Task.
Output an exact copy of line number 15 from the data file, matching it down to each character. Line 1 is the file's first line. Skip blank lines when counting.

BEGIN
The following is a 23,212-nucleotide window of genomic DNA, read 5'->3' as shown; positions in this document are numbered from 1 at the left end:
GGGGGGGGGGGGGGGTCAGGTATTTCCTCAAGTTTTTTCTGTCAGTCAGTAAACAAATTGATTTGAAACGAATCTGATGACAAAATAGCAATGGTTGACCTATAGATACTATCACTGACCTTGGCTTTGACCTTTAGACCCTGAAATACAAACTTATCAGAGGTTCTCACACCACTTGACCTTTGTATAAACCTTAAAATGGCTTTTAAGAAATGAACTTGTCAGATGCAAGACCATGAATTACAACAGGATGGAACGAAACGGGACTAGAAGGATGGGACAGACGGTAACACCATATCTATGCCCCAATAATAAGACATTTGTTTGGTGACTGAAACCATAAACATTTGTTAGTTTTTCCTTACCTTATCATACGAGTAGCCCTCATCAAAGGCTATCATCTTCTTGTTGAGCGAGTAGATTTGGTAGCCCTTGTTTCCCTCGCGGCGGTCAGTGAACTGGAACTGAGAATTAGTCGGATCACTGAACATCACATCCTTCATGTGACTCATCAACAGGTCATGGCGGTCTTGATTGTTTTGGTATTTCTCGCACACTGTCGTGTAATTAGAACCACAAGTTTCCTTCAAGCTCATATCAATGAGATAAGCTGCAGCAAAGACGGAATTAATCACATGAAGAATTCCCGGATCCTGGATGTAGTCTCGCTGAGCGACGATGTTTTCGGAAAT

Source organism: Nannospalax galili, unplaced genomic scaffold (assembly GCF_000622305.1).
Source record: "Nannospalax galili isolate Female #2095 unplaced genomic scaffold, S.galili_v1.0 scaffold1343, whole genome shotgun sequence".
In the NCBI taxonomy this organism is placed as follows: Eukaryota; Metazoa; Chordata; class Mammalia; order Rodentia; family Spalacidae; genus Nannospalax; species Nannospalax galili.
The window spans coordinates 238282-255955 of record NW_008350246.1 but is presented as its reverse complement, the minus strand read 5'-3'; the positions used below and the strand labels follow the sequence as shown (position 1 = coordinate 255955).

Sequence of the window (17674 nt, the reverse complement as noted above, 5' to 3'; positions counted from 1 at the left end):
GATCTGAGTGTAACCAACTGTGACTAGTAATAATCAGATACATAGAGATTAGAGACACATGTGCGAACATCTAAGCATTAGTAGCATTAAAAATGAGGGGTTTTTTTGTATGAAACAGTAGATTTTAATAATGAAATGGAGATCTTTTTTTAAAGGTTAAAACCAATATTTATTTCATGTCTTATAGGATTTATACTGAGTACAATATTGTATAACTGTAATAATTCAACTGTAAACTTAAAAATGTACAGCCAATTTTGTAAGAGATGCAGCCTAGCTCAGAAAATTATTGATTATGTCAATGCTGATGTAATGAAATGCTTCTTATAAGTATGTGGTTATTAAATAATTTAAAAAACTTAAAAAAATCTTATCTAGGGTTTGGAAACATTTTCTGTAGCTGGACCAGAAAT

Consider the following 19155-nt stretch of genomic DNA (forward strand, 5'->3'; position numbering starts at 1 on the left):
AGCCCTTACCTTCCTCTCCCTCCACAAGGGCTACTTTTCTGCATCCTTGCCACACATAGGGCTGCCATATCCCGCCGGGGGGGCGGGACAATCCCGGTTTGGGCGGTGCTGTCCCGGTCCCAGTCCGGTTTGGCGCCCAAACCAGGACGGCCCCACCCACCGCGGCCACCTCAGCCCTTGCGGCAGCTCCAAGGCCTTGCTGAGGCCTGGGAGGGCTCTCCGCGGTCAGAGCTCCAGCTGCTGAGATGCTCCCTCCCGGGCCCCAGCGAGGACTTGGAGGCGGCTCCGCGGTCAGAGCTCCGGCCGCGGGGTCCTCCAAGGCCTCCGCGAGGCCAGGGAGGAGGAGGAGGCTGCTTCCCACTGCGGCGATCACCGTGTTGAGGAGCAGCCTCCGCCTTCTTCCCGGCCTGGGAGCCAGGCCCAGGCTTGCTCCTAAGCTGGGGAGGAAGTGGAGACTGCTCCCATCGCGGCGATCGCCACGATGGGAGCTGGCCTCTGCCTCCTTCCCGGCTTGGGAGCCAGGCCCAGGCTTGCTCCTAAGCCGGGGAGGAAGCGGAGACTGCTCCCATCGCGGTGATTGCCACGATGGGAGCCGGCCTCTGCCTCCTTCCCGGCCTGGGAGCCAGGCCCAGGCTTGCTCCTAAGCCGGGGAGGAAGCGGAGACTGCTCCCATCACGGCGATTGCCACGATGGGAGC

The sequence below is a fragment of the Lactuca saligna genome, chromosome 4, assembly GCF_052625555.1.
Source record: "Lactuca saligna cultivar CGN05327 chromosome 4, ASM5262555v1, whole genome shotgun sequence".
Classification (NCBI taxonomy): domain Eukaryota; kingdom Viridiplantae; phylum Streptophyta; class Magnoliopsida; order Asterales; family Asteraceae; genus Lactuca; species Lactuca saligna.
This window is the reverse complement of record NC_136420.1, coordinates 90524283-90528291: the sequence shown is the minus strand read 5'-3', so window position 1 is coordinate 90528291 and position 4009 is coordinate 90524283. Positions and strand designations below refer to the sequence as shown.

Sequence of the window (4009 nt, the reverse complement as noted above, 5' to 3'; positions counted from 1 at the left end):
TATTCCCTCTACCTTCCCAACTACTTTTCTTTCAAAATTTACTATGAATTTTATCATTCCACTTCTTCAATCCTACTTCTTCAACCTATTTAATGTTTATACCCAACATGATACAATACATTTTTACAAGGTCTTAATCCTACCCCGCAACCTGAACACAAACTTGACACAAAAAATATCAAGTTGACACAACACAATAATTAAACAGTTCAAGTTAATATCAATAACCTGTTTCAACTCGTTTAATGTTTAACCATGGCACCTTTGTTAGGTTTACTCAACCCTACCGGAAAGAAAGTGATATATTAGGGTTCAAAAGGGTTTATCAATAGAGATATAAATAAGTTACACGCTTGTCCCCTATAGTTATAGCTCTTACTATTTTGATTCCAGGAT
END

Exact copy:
Sequence of the window (4009 nt, the reverse complement as noted above, 5' to 3'; positions counted from 1 at the left end):